BAMAKO (Reuters) - Malian troops clashed with Tuareg rebels in the northern desert town of Kidal for a second day on Monday, residents said, after the separatists ended a ceasefire with the new government last week.
The clashes threaten to derail peace efforts in northern Mali and complicate France’s plan to reduce its troop presence in the West African country following a military operation that destroyed an Islamist enclave.
The fighting began on Sunday afternoon outside a bank in the center of Kidal, with both the military and the MNLA rebels accusing the other of firing first. After calm returned overnight, shooting re-started early on Monday morning.
“The firing began at around 5 o’clock (1 a.m. ET) this morning between the army and the MNLA,” said Mohamed Toure, a trader. “I have not opened my shop today.”
Colonel Souleymane Maiga, an army spokesman, said the shooting erupted outside the Malian Solidarity Bank (BMS) where fighting raged on Sunday. The MNLA said three of its fighters were wounded in Sunday’s combat.
On Friday, two soldiers were wounded in a grenade attack at the same place, a day after the MNLA suspended its participation in the peace process. The rebels accuse newly elected President Ibrahim Boubacar Keita of failing to honor a June ceasefire accord.
The agreement had committed Mali to opening talks on greater regional autonomy for the north within two months of a new government taking office. Keita won an August 11 presidential run-off by a landslide with a pledge to reunite the impoverished former French colony.
The clashes in Kidal followed a suicide car bomb attack near an army camp in the northern town of Timbuktu on Saturday in which the two attackers and at least two civilians were killed.
In a statement to Mauritania’s Alakhbar news website, which has contacts with militant groups, a spokesman for Al Qaeda in the Islamic Maghreb (AQIM) - its north African wing - claimed responsibility for the suicide attack.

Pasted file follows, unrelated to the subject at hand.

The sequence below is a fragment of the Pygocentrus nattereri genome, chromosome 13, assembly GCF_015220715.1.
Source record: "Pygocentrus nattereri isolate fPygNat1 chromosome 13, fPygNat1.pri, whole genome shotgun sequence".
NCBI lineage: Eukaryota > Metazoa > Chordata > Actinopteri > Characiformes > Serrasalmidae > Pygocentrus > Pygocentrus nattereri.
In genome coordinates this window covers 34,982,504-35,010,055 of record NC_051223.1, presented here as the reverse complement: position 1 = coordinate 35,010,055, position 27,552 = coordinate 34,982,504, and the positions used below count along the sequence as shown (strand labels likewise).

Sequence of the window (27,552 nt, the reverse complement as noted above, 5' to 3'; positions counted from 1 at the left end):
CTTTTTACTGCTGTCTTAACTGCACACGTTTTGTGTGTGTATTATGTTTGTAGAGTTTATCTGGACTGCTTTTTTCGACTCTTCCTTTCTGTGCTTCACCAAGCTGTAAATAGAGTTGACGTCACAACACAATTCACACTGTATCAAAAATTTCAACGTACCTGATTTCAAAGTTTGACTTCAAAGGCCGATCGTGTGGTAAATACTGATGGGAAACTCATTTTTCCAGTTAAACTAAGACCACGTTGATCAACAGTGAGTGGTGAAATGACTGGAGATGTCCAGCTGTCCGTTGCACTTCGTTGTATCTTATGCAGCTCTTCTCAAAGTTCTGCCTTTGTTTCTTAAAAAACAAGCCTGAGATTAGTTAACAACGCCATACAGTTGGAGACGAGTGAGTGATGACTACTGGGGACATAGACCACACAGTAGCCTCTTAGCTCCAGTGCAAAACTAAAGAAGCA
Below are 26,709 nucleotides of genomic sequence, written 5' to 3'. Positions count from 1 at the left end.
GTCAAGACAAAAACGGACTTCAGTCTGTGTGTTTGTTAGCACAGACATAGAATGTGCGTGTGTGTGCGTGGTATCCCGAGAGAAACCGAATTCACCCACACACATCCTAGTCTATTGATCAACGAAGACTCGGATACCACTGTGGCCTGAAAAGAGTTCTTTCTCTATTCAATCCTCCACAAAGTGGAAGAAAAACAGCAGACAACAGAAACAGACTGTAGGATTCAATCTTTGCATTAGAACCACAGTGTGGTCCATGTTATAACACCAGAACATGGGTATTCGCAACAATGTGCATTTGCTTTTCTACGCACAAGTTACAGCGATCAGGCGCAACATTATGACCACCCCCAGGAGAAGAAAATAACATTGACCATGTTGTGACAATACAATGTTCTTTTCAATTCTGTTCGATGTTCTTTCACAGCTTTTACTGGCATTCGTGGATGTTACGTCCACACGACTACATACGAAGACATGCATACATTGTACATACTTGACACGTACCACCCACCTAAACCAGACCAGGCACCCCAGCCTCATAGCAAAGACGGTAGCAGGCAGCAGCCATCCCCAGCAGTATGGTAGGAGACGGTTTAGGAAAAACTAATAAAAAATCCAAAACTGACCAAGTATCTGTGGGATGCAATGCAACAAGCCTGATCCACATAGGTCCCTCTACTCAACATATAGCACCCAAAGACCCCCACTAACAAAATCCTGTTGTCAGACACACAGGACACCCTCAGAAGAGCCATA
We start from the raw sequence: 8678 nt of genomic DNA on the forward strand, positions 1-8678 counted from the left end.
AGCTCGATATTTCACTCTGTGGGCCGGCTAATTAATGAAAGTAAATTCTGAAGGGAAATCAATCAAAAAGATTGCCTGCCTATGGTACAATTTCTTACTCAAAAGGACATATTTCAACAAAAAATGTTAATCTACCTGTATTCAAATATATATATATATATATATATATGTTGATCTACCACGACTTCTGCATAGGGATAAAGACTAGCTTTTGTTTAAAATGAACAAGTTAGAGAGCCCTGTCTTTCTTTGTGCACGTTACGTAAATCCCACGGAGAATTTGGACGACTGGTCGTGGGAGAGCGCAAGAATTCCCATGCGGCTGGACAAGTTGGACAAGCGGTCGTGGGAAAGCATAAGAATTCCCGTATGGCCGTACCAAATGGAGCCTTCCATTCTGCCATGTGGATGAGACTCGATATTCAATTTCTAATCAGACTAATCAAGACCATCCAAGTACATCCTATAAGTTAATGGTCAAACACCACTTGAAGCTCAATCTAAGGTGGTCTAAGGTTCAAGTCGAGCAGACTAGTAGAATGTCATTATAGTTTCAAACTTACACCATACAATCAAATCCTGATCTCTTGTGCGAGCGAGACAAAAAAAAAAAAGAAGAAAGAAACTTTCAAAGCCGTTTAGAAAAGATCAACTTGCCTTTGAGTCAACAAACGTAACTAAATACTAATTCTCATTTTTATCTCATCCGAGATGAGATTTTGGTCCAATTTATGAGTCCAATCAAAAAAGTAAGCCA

In Kidal, a resident who asked not to be identified said the Tuareg rebels had brought arms and fighters into the town overnight. The combatants were loyal to local chieftain Iyad ag Ghali, he said.
Ag Ghali founded Islamist group Ansar Dine, one of three armed Muslim militant factions that seized control of the northern two-thirds of Mali last year following a military coup in March. The coup had been triggered by the government’s failure to tackle effectively a Tuareg revolt last year.
Ag Ghali’s whereabouts has remained unclear since France launched a ground-and-air operation in January that broke the control of the al Qaeda-linked groups over the sparsely populated desert region.
A military official, who also asked not to be identified, confirmed that Iyad Ag Ghali’s forces were entering the town.
Last week, a source close to the political talks had said that Ag Ghali’s men had camped some 40 km (25 miles) from Kidal.
France, which had more than 4,000 troops involved in Operation Serval at the height of the conflict, aims to have just 1,000 soldiers deployed in Mali by year end as a rapid reaction force to respond to any terrorist threat.
The deployment of a 12,600-strong U.N. peacekeeping force, meanwhile, is being hobbled by a lack of aircraft and troop commitments from member states.
Reporting by Tiemoko Diallo and Adama Diarra; Writing by; Daniel Flynn; Editing by Angus MacSwan